Let’s jail the children and call it child care

Child from Honduras

Texas, leading the nation as always, granted a child care license to a jail on April 29. It’s a special, private jail, an immigration detention center in Karnes City run by the private, for-profit GEO Group. The Texas license comes in response to a federal judge’s order that migrant children must be released from detention centers because it’s against the law to hold kids in unlicensed facilities. (A few days after the license was issues, a Texas judge blocked, at least temporarily, a second license for another immigration jail and set a hearing on the licenses for May 13.)

Testimony offered last year by a social worker who quit working at the Karnes detention center gives some idea of why it’s a bad place for children (and their mothers). The Los Angeles Times reported:

“López, whose story began emerging this week ahead of Tuesday’s forum, said her work at the detention center forced her to do things that as a social worker she regarded as unethical.

“In some cases, she said, the company told her to omit some information from the immigrants’ files, including complaints about medical conditions, such as a woman with recurrent headaches who had a family history of brain aneurysms. …

“She said she saw a 5-year-old Central American girl, who had been raped and physically abused during the journey, lose weight at the detention center and start wearing diapers.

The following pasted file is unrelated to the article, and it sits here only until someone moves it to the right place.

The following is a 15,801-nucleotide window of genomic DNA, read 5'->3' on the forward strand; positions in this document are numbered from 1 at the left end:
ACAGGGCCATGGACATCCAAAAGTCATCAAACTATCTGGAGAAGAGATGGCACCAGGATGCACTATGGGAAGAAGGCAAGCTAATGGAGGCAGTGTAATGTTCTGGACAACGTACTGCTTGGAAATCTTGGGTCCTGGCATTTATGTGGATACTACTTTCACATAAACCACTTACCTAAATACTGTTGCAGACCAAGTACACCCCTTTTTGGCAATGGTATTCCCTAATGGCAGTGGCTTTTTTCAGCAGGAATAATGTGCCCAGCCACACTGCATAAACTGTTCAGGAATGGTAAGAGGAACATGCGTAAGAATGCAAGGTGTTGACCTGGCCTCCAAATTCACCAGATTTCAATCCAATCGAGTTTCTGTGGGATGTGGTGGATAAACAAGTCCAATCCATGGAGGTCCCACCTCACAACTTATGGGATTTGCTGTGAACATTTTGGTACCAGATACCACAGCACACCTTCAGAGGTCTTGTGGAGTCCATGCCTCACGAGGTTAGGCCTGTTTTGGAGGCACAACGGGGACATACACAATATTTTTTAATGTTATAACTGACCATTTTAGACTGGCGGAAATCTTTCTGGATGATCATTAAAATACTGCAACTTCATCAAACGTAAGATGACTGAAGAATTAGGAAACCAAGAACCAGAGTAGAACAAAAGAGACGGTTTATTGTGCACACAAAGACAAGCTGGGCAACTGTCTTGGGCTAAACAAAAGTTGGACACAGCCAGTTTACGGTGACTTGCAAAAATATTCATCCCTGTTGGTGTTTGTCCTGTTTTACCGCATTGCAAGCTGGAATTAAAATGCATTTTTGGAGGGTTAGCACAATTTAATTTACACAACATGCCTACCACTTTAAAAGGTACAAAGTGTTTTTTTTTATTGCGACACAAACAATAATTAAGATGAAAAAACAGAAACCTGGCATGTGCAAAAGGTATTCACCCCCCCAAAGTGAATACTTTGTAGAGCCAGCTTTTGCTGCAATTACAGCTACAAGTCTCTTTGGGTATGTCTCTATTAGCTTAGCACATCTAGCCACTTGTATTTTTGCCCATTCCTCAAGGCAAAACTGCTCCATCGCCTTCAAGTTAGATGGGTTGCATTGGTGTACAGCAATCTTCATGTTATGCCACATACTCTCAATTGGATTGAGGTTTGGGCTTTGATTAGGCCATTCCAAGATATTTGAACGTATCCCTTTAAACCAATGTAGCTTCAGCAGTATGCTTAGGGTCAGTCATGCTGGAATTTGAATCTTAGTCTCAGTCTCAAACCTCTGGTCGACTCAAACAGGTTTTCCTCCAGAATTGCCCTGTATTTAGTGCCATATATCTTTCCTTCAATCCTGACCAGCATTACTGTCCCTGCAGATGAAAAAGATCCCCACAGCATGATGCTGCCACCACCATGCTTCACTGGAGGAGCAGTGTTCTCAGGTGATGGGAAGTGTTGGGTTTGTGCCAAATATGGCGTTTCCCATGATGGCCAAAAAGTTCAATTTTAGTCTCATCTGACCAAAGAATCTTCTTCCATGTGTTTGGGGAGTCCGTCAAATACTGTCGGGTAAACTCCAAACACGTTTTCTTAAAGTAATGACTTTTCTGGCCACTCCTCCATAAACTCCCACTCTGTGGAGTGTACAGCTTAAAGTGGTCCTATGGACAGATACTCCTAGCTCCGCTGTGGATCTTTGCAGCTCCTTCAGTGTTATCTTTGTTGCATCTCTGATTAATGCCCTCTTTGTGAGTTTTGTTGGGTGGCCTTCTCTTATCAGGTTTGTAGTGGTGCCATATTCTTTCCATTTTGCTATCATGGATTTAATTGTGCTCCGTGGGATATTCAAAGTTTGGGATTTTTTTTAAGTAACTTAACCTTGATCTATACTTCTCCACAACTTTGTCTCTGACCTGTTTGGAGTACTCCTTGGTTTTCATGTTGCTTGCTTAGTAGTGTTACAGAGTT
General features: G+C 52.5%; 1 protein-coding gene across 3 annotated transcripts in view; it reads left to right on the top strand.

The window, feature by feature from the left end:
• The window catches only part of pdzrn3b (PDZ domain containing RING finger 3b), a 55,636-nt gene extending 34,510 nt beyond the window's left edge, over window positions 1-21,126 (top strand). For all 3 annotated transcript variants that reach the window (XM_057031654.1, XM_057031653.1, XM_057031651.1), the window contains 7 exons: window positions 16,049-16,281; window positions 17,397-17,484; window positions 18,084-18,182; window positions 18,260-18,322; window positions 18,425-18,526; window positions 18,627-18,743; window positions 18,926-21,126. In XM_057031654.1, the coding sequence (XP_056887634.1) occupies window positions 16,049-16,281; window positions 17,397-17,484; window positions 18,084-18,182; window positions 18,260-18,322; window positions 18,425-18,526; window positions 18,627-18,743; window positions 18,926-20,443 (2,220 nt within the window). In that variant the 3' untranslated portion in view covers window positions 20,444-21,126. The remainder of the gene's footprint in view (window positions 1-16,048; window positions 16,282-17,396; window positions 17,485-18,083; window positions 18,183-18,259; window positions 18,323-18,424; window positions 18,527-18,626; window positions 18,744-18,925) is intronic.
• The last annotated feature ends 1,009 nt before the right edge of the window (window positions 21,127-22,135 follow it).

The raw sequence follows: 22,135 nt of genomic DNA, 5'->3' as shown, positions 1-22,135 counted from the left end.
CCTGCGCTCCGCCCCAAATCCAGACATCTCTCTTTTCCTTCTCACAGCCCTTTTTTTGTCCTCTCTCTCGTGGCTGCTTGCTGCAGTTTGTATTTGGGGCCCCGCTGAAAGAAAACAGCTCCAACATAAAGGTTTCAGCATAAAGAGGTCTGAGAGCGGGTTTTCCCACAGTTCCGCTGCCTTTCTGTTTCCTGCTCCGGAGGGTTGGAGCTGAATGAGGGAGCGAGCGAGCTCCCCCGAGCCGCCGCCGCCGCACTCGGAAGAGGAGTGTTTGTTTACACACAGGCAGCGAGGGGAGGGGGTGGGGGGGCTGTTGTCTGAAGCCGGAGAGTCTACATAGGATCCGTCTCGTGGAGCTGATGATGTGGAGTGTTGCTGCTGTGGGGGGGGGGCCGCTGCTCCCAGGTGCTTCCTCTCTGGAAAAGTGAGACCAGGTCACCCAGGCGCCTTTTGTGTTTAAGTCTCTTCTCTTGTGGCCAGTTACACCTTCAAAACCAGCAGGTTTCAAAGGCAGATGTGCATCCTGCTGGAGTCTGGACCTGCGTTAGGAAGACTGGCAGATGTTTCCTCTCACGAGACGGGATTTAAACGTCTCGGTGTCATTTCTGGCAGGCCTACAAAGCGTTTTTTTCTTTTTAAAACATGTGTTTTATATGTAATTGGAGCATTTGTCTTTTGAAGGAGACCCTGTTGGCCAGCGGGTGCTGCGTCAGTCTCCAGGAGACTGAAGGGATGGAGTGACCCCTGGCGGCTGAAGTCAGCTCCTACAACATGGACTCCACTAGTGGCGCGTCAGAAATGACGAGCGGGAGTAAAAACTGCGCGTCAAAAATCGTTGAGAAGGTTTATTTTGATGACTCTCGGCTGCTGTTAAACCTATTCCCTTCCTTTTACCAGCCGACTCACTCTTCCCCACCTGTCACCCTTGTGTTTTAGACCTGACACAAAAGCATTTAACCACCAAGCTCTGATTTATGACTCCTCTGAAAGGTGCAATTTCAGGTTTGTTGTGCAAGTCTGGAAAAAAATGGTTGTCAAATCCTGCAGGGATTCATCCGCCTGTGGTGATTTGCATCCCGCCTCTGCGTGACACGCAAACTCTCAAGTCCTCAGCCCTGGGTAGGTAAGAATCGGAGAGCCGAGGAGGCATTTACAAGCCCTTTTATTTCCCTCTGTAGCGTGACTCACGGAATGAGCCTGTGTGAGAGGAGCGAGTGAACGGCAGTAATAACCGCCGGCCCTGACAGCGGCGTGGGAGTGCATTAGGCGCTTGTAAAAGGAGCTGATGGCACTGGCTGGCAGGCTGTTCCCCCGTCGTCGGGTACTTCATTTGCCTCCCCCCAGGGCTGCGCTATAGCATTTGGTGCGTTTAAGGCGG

“When she reported the girl’s conditions to her boss, a psychologist, she said he discharged the girl with a note saying she was sleeping and eating better. “When López submitted a note in response reiterating that the girl had lost weight, another supervisor told her she was mistaken. ‘I can discern an increase and a decrease’ in weight, López said.

“When dozens of women at the detention center staged a hunger strike this spring, several of the leaders reported being placed in isolation in the medical unit with their children, an allegation López corroborated.”

(For more description of conditions at Karnes and other detention centers, see this MSNBC report and this News Day post on hunger strikes in for-profit immigration prisons and this report from the Inter American Commission on Human Rights and this article from the Texas Observer.

The U.S. is jailing more children and families now than a year ago, with the number seized at the border more than doubled in the past year. During the first half of FY2016, which began on October 1 2015, some 32,117 family members were detained at the border. In addition, 27754 unaccompanied children were detained – also a big increase over last year, according to Pew Research Center. Mexican migrant apprehensions have dropped to their lowest level since 1969. The vast majority of family members and unaccompanied children apprehended at the border come from the Central American countries of El Salvador, Guatemala and Honduras.

As the New York Times editorialized in April: